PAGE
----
As a physician, I am excited about the new analytic, evidence-based tools now at my disposal because they allow me to exercise my training and judgment to make better decisions on behalf of my patients.   Particularly exciting is the ability to track treatment patterns of high-risk patients — cases in which outcomes and costs often are problematic – and to modify treatment when necessary.   Improved technology, and enhanced cooperation between providers and payers, allows for closer tracking of these patients once they leave the hospital, reducing the need for readmissions that cost the system and demoralize the patient.

I am also seeing great strides being made on the more prosaic, but important, business processing side of healthcare. Patient data input, something that used to be a laborious and disjointed task, is becoming considerably more streamlined.   Merely getting a bill out to the right person at the right time used to be a major challenge for many facilities (and still is for some).   But processing improvements are being made and the administrative costs of medicine will subsequently go down.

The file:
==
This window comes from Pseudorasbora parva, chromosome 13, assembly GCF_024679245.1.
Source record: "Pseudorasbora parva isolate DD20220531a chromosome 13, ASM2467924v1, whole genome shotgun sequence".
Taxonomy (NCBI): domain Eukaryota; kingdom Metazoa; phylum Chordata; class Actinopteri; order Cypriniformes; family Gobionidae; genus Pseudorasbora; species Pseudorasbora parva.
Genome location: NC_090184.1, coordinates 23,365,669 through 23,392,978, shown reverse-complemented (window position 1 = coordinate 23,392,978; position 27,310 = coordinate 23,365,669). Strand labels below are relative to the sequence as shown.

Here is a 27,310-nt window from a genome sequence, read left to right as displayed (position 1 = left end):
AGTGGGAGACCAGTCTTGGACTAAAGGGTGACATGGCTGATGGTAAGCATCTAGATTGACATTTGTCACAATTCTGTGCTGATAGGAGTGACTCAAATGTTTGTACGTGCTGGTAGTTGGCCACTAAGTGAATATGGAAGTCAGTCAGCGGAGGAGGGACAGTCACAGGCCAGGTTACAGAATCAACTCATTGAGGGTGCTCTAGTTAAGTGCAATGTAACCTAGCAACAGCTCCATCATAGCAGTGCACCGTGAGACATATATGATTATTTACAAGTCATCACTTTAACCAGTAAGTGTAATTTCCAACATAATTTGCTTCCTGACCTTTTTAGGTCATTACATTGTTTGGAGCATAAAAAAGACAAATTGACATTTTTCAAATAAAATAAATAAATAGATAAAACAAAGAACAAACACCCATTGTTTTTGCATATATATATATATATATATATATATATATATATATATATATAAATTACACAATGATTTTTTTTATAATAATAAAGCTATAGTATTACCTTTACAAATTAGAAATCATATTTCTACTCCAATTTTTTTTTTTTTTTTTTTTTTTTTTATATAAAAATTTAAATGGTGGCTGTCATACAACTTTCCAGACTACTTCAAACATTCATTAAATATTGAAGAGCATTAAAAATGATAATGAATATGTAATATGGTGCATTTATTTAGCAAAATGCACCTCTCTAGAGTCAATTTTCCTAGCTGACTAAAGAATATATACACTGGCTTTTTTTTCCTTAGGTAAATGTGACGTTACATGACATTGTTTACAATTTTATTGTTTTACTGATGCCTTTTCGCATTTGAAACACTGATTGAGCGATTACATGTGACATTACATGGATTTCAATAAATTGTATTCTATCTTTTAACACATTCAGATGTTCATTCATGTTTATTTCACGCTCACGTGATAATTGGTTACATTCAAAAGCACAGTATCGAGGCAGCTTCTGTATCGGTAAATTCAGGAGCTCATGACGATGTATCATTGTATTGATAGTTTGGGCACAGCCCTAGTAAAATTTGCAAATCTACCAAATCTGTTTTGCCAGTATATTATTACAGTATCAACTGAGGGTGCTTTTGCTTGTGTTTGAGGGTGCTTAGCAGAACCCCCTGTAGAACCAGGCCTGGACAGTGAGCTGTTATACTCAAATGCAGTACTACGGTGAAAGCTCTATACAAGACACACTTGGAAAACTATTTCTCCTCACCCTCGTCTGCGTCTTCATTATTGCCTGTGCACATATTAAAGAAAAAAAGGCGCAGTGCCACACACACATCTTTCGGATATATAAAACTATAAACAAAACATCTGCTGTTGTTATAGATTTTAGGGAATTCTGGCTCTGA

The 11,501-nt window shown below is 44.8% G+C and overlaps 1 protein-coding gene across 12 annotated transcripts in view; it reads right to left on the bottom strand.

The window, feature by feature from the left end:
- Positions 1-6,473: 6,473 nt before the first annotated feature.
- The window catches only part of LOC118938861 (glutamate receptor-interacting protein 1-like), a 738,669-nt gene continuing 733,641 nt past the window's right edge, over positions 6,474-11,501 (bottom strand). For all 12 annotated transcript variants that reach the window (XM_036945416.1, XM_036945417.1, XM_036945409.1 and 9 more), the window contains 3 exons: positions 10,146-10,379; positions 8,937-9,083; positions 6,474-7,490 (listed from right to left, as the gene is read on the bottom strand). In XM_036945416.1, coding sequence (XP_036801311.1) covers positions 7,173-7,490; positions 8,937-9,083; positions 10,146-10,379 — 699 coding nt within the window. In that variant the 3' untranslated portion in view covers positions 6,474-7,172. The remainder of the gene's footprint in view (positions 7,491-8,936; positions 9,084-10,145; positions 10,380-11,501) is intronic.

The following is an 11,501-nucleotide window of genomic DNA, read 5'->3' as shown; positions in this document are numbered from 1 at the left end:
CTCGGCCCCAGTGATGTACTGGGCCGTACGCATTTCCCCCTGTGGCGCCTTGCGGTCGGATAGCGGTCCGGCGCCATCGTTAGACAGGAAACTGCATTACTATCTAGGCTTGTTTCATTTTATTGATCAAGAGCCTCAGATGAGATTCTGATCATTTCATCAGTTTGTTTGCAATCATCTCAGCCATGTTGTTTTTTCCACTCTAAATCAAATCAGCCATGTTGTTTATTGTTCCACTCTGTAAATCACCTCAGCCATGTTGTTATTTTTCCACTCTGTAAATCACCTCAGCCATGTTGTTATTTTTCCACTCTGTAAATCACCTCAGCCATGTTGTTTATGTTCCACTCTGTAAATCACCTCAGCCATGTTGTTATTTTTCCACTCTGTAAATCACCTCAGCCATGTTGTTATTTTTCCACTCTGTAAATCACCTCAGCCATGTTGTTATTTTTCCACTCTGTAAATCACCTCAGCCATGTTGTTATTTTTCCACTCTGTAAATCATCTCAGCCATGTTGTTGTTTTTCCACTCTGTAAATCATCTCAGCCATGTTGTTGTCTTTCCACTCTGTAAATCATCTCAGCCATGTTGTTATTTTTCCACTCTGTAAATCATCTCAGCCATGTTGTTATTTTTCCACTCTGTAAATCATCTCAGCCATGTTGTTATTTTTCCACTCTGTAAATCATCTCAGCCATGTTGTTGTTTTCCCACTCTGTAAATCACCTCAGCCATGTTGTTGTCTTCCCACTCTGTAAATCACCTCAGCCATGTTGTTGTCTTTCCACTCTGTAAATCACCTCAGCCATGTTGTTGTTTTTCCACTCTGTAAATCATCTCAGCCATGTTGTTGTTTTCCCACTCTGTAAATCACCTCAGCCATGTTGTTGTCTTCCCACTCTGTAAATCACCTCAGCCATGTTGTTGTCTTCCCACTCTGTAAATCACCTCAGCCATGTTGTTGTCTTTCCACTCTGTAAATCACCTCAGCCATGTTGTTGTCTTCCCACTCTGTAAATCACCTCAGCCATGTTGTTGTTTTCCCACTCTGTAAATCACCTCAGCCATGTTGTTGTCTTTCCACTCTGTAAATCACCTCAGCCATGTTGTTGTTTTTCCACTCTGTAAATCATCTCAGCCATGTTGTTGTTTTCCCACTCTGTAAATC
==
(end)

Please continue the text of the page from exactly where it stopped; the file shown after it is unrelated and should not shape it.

Health reform is going to accelerate these efficiencies through its various advisory boards, readmission reductions programs and related cost containment and quality improvement prods. Of course, for an administrator worried about evolving payment systems, or for a physician with a line of patients out the door, or for a managed care executive fretting over new insurance regulations, the day-to-day challenges can obscure the big picture.

But forget the trees for a minute.   Look at the forest.   It’s becoming a more manageable, habitable place, and in the future it will be better still.

William Schumacher is an emergency physician chief executive officer of Schumacher Group.

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  • soloFP

    Very positive article, but what about the ER currently? My local ERs order CTs to protect themselves, around 25-35 CTs per ER in 24 hours. ERs are frequented by self pay and medicaid patients who receive charity care. My local hospitals setup foundations to help cover some of the charity care, but the docs on call for the ER rarely get bed by the uninsured. Often ERs are known as loss leaders, as the profits come from the admissions of Medicare and insured patients. My local ERs have 4 hour average wait times. The overhead is very high at the ER with RNs, EMTs, CNAs, secretaries, etc. Overhead is at least as high a primary care clinic. Unde current rules, nonurgent conditions cannot be turned away from the ER. I have seen patients go to the ER for school physicals, sinus infections, an infected toenail, cough for less than a day, and other outpatient office conditions. The insured patients are thinking twice about using the ERs with $250 copayments for 2011, but the self pay and Medicaid in my state end up being seen mostly for free.